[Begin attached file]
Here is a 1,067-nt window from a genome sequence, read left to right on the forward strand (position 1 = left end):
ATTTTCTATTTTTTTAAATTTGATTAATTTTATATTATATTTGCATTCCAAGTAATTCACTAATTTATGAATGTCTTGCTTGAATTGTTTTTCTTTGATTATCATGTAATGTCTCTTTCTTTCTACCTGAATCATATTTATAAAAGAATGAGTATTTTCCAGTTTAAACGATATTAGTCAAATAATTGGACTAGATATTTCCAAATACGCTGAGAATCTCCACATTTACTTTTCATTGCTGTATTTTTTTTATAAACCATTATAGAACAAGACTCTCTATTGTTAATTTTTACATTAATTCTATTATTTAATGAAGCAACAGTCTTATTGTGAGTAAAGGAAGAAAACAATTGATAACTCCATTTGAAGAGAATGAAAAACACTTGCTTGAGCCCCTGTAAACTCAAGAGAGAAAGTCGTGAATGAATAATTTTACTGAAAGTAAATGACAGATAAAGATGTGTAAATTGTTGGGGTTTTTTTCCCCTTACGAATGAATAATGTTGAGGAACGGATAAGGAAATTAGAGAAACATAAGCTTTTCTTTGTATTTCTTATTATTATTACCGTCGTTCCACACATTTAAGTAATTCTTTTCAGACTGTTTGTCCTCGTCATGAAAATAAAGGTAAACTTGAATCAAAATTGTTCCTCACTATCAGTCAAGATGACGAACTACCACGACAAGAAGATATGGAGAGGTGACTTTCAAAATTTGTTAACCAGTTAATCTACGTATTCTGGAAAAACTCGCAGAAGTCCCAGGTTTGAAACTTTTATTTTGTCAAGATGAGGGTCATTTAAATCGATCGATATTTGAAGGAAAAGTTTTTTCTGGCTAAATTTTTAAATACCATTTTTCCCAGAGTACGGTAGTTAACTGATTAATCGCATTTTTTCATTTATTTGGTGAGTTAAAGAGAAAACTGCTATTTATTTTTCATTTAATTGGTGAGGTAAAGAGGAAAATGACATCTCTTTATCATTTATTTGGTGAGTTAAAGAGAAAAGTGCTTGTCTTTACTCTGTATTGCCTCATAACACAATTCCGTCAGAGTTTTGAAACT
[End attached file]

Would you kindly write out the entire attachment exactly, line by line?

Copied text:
Here is a 1,067-nt window from a genome sequence, read left to right on the forward strand (position 1 = left end):
ATTTTCTATTTTTTTAAATTTGATTAATTTTATATTATATTTGCATTCCAAGTAATTCACTAATTTATGAATGTCTTGCTTGAATTGTTTTTCTTTGATTATCATGTAATGTCTCTTTCTTTCTACCTGAATCATATTTATAAAAGAATGAGTATTTTCCAGTTTAAACGATATTAGTCAAATAATTGGACTAGATATTTCCAAATACGCTGAGAATCTCCACATTTACTTTTCATTGCTGTATTTTTTTTATAAACCATTATAGAACAAGACTCTCTATTGTTAATTTTTACATTAATTCTATTATTTAATGAAGCAACAGTCTTATTGTGAGTAAAGGAAGAAAACAATTGATAACTCCATTTGAAGAGAATGAAAAACACTTGCTTGAGCCCCTGTAAACTCAAGAGAGAAAGTCGTGAATGAATAATTTTACTGAAAGTAAATGACAGATAAAGATGTGTAAATTGTTGGGGTTTTTTTCCCCTTACGAATGAATAATGTTGAGGAACGGATAAGGAAATTAGAGAAACATAAGCTTTTCTTTGTATTTCTTATTATTATTACCGTCGTTCCACACATTTAAGTAATTCTTTTCAGACTGTTTGTCCTCGTCATGAAAATAAAGGTAAACTTGAATCAAAATTGTTCCTCACTATCAGTCAAGATGACGAACTACCACGACAAGAAGATATGGAGAGGTGACTTTCAAAATTTGTTAACCAGTTAATCTACGTATTCTGGAAAAACTCGCAGAAGTCCCAGGTTTGAAACTTTTATTTTGTCAAGATGAGGGTCATTTAAATCGATCGATATTTGAAGGAAAAGTTTTTTCTGGCTAAATTTTTAAATACCATTTTTCCCAGAGTACGGTAGTTAACTGATTAATCGCATTTTTTCATTTATTTGGTGAGTTAAAGAGAAAACTGCTATTTATTTTTCATTTAATTGGTGAGGTAAAGAGGAAAATGACATCTCTTTATCATTTATTTGGTGAGTTAAAGAGAAAAGTGCTTGTCTTTACTCTGTATTGCCTCATAACACAATTCCGTCAGAGTTTTGAAACT